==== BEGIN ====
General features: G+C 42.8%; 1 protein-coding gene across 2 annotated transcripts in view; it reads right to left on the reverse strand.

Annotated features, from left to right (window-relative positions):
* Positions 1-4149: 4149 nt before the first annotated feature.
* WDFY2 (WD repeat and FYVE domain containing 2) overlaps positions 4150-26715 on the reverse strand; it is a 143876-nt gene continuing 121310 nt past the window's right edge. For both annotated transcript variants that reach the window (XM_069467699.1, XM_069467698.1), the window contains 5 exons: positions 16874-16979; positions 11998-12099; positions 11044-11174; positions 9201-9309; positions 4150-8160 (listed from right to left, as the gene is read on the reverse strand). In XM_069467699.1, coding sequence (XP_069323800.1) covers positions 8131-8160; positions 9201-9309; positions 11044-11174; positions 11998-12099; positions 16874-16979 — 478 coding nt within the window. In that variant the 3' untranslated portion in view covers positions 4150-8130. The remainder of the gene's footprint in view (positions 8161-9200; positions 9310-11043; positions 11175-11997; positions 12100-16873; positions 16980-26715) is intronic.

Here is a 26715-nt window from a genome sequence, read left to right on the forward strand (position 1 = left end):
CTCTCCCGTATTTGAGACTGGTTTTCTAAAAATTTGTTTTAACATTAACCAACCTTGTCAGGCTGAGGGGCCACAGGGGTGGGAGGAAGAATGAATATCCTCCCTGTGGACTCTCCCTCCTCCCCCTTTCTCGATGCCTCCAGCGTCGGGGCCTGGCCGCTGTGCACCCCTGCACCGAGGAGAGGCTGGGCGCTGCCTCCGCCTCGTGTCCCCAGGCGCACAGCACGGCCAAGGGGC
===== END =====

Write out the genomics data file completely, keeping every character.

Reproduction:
General features: G+C 42.8%; 1 protein-coding gene across 2 annotated transcripts in view; it reads right to left on the reverse strand.

Annotated features, from left to right (window-relative positions):
* Positions 1-4149: 4149 nt before the first annotated feature.
* WDFY2 (WD repeat and FYVE domain containing 2) overlaps positions 4150-26715 on the reverse strand; it is a 143876-nt gene continuing 121310 nt past the window's right edge. For both annotated transcript variants that reach the window (XM_069467699.1, XM_069467698.1), the window contains 5 exons: positions 16874-16979; positions 11998-12099; positions 11044-11174; positions 9201-9309; positions 4150-8160 (listed from right to left, as the gene is read on the reverse strand). In XM_069467699.1, coding sequence (XP_069323800.1) covers positions 8131-8160; positions 9201-9309; positions 11044-11174; positions 11998-12099; positions 16874-16979 — 478 coding nt within the window. In that variant the 3' untranslated portion in view covers positions 4150-8130. The remainder of the gene's footprint in view (positions 8161-9200; positions 9310-11043; positions 11175-11997; positions 12100-16873; positions 16980-26715) is intronic.

Here is a 26715-nt window from a genome sequence, read left to right on the forward strand (position 1 = left end):
CTCTCCCGTATTTGAGACTGGTTTTCTAAAAATTTGTTTTAACATTAACCAACCTTGTCAGGCTGAGGGGCCACAGGGGTGGGAGGAAGAATGAATATCCTCCCTGTGGACTCTCCCTCCTCCCCCTTTCTCGATGCCTCCAGCGTCGGGGCCTGGCCGCTGTGCACCCCTGCACCGAGGAGAGGCTGGGCGCTGCCTCCGCCTCGTGTCCCCAGGCGCACAGCACGGCCAAGGGGC